The need for an evidence review

As part of a wider health and social care system, we have a duty to ensure the support we provide is informed by appropriate evidence. By this we mean both evidence that is drawn from external research studies, and evidence that we generate internally to continuously understand and improve our support offers. We're also referring to evidence of the need for support, as well as evidence related to specific interventions that respond to those needs.

We recognise that each of these types of evidence has an important but distinct role to play. We have made good progress with our own internal evaluation but lack capacity to maintain, synthesise and disseminate up-to-date external research evidence.

In 2017 we commissioned NPC to review the literature informing the evidence base for our Stroke Recovery Service. We believe there is now a further body of evidence which has become available since this review. The policy and commissioning landscape in which we operate and in which stroke services are delivered, have also changed substantially over the past five years.

We would like to work with a partner to review and synthesise the current evidence base around the core components/interventions that make up the Stroke Key Worker role, as well as any available evidence base for services that are similar to our Stroke Recovery Services in which the key worker role is the core component. The partner should work with us to support us to develop an accurate, strong and enduring internal and external narrative about the research evidence base for Stroke Key Workers.

This review will support us in both further developing our own services and in influencing external decision-makers and commissioners to prioritise and fund life after stroke services.

Background to Stroke Association Services

The Stroke Association delivers a number of different support services directly to stroke survivors:

Support provided within localities

These services are delivered locally and embedded within the stroke pathway. They are usually funded via statutory income sources (i.e. NHS and Local Authority). They are only accessible to people affected by stroke in areas where funding is secured. We currently have services in England, Wales and Northern Ireland. Similar services in Scotland are provided by Chest, Heart and Stroke Scotland and in Northern Ireland by Chest, Heart and Stroke, Northern Ireland.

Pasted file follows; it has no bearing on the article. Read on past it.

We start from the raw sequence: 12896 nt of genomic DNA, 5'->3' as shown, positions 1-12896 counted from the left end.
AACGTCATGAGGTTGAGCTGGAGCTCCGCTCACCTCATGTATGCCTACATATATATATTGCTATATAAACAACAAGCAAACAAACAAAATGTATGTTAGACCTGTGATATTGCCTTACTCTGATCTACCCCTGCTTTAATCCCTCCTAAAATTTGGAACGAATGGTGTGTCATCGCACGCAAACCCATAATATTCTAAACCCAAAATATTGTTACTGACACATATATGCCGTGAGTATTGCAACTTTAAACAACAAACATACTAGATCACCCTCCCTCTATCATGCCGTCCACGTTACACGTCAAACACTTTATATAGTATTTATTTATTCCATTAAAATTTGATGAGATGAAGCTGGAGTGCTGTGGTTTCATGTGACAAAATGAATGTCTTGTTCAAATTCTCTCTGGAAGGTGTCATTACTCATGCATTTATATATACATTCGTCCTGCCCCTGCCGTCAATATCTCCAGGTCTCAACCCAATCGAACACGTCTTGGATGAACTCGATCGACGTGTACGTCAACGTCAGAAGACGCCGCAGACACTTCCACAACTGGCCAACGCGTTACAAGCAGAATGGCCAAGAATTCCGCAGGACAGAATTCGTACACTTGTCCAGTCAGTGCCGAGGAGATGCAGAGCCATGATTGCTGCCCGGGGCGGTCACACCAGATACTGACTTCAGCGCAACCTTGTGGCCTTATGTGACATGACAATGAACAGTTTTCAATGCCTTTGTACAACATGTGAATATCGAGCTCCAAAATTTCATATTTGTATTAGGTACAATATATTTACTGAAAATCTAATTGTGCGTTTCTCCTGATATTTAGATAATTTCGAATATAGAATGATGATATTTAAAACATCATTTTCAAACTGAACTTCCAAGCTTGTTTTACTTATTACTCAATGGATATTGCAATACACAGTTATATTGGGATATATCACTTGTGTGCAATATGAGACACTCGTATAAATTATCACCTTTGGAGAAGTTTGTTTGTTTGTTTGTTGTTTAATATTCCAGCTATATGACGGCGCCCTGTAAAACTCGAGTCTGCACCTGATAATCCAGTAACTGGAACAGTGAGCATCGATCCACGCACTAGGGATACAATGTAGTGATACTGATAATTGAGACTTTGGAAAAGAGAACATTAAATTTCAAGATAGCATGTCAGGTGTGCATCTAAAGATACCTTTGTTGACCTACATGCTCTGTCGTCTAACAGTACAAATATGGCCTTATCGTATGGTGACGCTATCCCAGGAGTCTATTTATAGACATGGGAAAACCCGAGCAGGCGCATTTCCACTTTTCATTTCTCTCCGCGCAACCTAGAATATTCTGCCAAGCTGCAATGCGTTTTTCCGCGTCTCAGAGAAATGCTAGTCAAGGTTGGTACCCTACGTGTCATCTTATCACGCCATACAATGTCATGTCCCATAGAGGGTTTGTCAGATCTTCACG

Our portfolio includes:

Through these services, we also offer Hardship Grants for those in financial crisis.

Support available UK-wide

These services are delivered across the UK and are available for anyone anywhere. Stroke Association Support Groups are not reliant on local funding but are delivered in localities and are volunteer-led.

We also provide health information on our website and also via all of our services listed above.

Stroke Key Worker

Our Stroke Recovery Service is our most widely commissioned and available service, supporting circa 28,000 newly diagnosed stroke survivors a year. The core component of our Stroke Recovery Service is the support provided by our Stroke Coordinators. A Stroke Coordinator is a community-facing professional who supports the practical, informational, emotional and social support needs of people affected by stroke. They play a unique role within the stroke multidisciplinary team.

The type of support delivered by Stroke Coordinators is comparable to the type of support provided by Key Workers or Link Workers in other conditions such as cancer.

Our current context

There are some considerations to be aware of when carrying out this work:

  • Our Stroke Recovery Service is our most widely delivered service, delivering support to around 40,000 stroke survivors per year (note - this figure is different to that mentioned earlier, as some stroke survivors are supported beyond their first year post stroke). Whilst the service has a number of key components (such as personalised care and support planning and level 1 emotional support) it can be delivered flexibly to integrate into the local stroke pathway, therefore there is variability in the service we provide.

  • We have a bold ambition to try and reach every newly diagnosed stroke survivor by 2025. The Stroke Recovery Service is one of the ways in which we can reach people, however, we will be developing the service alongside our growing understanding of how to reach this ambition and anticipate changes to our delivery including possible integration into more widely available services so that we ensure equitable access to everyone affected by stroke. The insight gained through this evidence review will therefore be a key input into this work and the future design and delivery of our services.

  • The RCP Stroke Clinical Guidelines will be published in April 2023 and includes guidelines in the life after stroke space for the first time. The update lasts for five years and covers all four UK nations and the Republic of Ireland, so this a key opportunity for us to strengthen the evidence-base around the need for life after stroke services and influence for universal access to these services.

  • We have worked with NHS England to publish an Integrated Life After Stroke Service (ILASS) model. The model provides details about the types of life after stroke support that should be provided to stroke survivors across the stroke pathway. The longer-term support it describes should be commissioned alongside recommended community-based stroke care, as outlined in the Integrated Community Stroke Service (ICSS) model, which is also part of the overarching National Stroke Service Model (NSSM).

The model emphasises the types of services that can and should be provided by a 'Stroke Key Worker' - which is a more generalised term for a professional like a Stroke Association Stroke Coordinator, but which is not specific to the Stroke Association.